The science of searching
Forming an educated guess
There may be no more unexplored frontiers on earth, but deep inside the earth there is plenty that we don’t yet know.
Oil companies have a range of technologies to help them locate oil and gas reservoirs deep beneath land and sea. But the search remains a complex business. Success is never certain.
Improving the odds
In the early days of oil exploration, oil companies and prospectors really had no idea what they were looking for. They focused their search on areas near seepages, where oil bubbled up naturally in pools. Then they sunk a drill and hoped for the best.
The rate of success has improved greatly since those early discoveries, from 10% or less to more like 50%. New technologies developed by BP and others may improve the odds even further.
Drilling is still the only sure way to find out whether there’s oil or gas down there. But drilling is expensive. Each project can cost tens of millions of dollars or more. So before we drill, we do as much planning as possible. And that can take years.
The geologist’s eye
We start with what we can see. Both geologists and geophysicists provide crucial insights at this stage in the exploration process. Geologists look at what rocks are made of and the formations they make in the earth. Geophysicists use physical characteristics, such as magnetic and gravitational properties, to guess the type and shape of subsurface rocks.
Aerial photography from aircraft and satellites can be revealing. The same tectonic shifts that formed mountains and other topographical features above the earth’s surface also shaped the rock formations down below. To the trained eye, these photographs can say a lot about what lies beneath the soil.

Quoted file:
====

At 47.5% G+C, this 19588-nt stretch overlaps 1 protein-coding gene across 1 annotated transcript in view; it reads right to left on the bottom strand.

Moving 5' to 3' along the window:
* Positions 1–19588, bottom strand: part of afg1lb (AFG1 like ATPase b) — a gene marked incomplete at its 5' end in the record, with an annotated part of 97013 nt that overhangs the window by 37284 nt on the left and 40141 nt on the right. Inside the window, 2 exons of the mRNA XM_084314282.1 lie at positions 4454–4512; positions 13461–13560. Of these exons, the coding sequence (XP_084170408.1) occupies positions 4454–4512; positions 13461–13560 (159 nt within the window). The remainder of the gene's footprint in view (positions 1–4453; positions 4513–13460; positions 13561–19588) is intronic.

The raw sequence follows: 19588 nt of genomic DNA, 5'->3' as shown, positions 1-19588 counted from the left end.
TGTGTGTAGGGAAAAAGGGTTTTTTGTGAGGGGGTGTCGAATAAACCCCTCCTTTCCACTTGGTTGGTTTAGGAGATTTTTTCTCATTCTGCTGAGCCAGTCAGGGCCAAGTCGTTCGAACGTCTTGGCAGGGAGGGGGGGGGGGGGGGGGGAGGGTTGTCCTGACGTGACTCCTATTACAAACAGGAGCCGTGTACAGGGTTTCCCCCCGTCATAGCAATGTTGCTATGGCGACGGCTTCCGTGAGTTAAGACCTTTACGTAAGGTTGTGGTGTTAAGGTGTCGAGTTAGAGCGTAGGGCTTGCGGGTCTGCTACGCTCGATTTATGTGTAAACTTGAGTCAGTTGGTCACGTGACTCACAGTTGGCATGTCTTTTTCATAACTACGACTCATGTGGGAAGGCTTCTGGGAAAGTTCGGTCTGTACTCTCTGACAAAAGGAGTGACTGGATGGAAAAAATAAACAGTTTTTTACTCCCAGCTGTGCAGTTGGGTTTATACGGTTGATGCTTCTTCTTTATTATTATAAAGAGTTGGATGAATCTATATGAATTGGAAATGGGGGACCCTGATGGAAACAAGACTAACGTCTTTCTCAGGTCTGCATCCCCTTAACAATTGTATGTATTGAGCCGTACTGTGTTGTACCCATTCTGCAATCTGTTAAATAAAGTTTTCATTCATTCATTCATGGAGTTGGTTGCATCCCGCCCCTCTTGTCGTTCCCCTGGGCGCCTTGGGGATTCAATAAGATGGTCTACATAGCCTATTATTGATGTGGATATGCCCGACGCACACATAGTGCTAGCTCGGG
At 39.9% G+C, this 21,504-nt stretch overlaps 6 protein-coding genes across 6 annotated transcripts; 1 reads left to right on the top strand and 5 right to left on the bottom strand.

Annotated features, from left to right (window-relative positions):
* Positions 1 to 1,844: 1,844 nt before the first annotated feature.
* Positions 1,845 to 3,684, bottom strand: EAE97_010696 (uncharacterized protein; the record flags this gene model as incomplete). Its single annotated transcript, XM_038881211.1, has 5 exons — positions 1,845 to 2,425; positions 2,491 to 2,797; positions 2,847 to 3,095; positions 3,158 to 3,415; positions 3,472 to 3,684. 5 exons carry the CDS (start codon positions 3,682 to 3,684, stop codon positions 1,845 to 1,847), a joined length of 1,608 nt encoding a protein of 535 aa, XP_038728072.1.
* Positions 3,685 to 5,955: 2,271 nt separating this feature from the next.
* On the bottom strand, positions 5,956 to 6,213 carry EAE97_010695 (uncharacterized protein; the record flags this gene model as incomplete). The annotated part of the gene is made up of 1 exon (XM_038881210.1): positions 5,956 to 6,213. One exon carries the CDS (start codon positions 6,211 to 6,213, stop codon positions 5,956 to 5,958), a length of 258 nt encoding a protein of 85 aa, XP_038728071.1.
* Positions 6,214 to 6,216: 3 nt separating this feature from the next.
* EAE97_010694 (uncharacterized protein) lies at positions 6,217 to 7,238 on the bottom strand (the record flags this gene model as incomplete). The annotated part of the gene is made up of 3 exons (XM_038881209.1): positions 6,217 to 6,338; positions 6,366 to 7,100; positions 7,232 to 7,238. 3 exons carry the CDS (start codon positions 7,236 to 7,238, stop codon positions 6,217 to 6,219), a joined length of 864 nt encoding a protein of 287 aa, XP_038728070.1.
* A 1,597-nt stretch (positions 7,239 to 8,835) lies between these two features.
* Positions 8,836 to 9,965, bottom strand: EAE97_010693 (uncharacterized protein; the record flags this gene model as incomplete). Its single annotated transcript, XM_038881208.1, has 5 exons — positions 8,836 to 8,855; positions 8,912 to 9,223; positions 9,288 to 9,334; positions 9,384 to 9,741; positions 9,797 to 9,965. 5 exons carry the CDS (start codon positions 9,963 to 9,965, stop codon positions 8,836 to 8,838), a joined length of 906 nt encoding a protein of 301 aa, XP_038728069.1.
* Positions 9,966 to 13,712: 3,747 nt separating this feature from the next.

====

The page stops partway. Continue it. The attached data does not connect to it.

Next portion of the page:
Aircraft can measure the gravitational pull over an area. Even small gravitational differences can reveal large clues about the density of underlying rocks.
Using sound waves to get the picture
But the most powerful tool available to us is the acoustic survey. Geophysicists use air guns to fire acoustic pulses down through the rock. The sound waves bounce back like echoes, revealing different layers and depths.
This data gives our experts the information they need to map reservoirs and identify whether they’re filled with oil, gas or merely water.
Needless to say, this sort of seismic study is a lot less damaging to the environment than random drilling. But there are still environmental risks to consider. Before we begin a seismic study, we speak with marine biologists where appropriate, and look thoroughly at any environmental issues. For example, work might be delayed so that it doesn’t interfere with animals’ feeding times, breeding periods or migrating seasons.
Visualizing success in four dimensions
Anyone who has seen a 3D film on a large-format screen can imagine what the next stage in our exploration process is like.
In a special room called a highly immersive visual environment, or HIVE, our geologists, geophysicists, computer scientists, drilling engineers and others come together to view the seismic data – in four dimensions. (The fourth dimension is time.)
On a large, curved screen three projectors display sophisticated renderings of the reservoir’s oil and gas deposits, the surrounding rock structures and the earth or sea above it. Viewed through 3D glasses, these projections help us to more accurately plan our next step: drilling into soil and rock to find out for certain whether these visualisations were correct.